The Mandritsa village was founded in 1636 by some Albanian Orthodox herdsmen who supplied the Ottoman army with dairy products. They were allowed to take a piece of land and not pay taxes. The majority of Albanians came to the village during the XVIII century from the outskirts of Korça and in the XIX century from the Suli region, which is located in Greece today. Residents preserved their national clothing until the 19th century when the jacket was replaced by the Thracian pants, while women's clothing were preserved until the time of mass emigration to Greece.
In the 19th century, Mandritsa was a small Albanian town. In 1873 there were 250 houses, with about 1080 Albanian residents. In 1908 Greek sources called the population of 3500 people as "Albanian speaking Greeks, most of whom spoke Greek as well." The main occupations were the growth of silk, tobacco cultivation, handicrafts and trade. The village had three Greek educational institutions: a school for boys, a school for girls and a kindergarten.
Mandritsa, today has only 75 inhabitants and those who live there, have vague memories of the beginnings of the village population. Sultana Gramenova, says that these lands were given to the ancestors by the ruler of the time, after they had built a safe mosque in today's Ederna, once Adrianapolis. In exchange for the good work, they gained the right to settle in Mandritsa. It is said that the first inhabitants went there in 1636, based on the inscription found in the cemetery of the church of St. Sunday.
"400 years ago, they came here, from Korça and they were Albanians, Arnauts. They came here to find a place to settle. They went to the city to build a very beautiful mosque and then the Turkish bey gave a permission to them to settle in Mandritsa", - says Sultana.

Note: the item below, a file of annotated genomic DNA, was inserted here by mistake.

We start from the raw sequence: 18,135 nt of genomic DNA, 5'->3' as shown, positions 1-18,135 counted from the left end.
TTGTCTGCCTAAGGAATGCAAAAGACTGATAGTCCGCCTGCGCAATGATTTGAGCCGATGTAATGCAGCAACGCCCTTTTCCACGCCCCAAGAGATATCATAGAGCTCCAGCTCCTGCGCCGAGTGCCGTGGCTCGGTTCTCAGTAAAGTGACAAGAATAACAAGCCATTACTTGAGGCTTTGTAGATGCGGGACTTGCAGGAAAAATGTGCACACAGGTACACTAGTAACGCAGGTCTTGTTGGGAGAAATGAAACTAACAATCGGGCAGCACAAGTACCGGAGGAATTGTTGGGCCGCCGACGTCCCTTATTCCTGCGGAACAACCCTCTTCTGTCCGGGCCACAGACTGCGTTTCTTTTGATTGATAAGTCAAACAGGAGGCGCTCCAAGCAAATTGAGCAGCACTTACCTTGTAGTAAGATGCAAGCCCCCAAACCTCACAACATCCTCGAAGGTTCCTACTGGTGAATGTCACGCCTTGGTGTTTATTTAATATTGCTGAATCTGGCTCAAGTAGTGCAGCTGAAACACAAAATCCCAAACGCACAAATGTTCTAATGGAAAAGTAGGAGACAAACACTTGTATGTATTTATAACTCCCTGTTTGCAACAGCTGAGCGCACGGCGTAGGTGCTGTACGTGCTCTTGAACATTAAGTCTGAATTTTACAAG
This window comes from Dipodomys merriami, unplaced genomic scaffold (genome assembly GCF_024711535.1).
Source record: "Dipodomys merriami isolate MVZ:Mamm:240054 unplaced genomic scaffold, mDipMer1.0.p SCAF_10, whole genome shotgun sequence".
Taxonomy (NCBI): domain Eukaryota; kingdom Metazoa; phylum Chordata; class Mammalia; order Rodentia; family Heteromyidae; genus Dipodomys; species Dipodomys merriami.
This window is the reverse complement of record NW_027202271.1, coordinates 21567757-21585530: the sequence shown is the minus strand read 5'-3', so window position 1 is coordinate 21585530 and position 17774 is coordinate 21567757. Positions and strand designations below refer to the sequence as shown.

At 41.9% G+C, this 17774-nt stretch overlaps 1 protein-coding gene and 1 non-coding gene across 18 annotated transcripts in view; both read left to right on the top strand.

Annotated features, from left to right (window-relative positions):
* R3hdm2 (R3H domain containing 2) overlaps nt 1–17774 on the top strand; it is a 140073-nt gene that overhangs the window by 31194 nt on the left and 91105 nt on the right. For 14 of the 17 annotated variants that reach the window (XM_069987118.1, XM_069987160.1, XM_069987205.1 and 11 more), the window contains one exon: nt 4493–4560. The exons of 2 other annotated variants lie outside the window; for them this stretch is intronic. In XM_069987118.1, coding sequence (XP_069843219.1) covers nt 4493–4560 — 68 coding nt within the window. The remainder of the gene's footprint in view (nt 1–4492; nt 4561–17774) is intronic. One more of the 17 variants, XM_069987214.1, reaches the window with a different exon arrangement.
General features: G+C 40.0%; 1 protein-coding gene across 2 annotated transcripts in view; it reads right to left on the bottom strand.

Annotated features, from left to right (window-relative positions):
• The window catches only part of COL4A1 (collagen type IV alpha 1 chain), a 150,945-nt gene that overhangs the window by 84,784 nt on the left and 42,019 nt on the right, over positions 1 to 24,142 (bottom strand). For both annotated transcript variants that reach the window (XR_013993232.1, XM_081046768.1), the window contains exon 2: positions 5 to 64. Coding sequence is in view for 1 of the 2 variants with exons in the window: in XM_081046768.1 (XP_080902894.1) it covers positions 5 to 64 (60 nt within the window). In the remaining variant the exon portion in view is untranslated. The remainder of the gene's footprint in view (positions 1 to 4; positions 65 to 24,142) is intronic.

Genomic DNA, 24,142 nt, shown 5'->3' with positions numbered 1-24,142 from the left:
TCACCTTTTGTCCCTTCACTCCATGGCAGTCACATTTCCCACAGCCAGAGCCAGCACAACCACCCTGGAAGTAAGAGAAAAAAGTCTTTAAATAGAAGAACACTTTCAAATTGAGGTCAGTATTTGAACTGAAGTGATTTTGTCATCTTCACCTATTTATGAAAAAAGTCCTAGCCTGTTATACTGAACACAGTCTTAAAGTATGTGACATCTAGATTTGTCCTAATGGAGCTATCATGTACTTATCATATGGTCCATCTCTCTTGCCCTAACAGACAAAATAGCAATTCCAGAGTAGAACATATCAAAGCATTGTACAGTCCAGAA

The 400-year-old history of this village is preserved in the Church of St. Sunday, which today has no priest. Gramenova takes care of it, and also rings the bell. The Albanian of Mandritsa with the Korça dialect has been preserved in the village generation after generation, but only in a spoken form, not written.
"It is certainly impressive how they managed to preserve the language, but on the other hand, I am a little sorry for the development and depopulation of the village, because we found the elderly and I am very afraid that with the departure of the elderly, this beautiful tradition of spoken Albanian and the culture and customs that have remained, despite the fact that some of the families are certainly mixed with Bulgarian citizens or others, will come to an end" said Donika Hoxha, the Albanian ambassador to Bulgaria.
Ivajlo Petrov is one of the last young people from Mandritsa to decide to invest there in an effort to keep history alive, the language through tourism. He even gave his hotel an Albanian name, even though it was written in Cyrillic letters, "Bukor house" (Beautiful house).
"My mother is from Mandritsa, I grew up in Mandritsa, I spent my childhood here and that is why I am so emotionally attached to Mandritsa. When I was little, the village was very lively. Many people lived here and there were also many children. I remember the local library, the very good bakery, the hospital, the emergency medical service, the dentist's office. There were schools, elementary up to the eighth grade, high school, there were dormitories for students who came from the surrounding villages and slept here, because this was the main school where they attended classes," he said.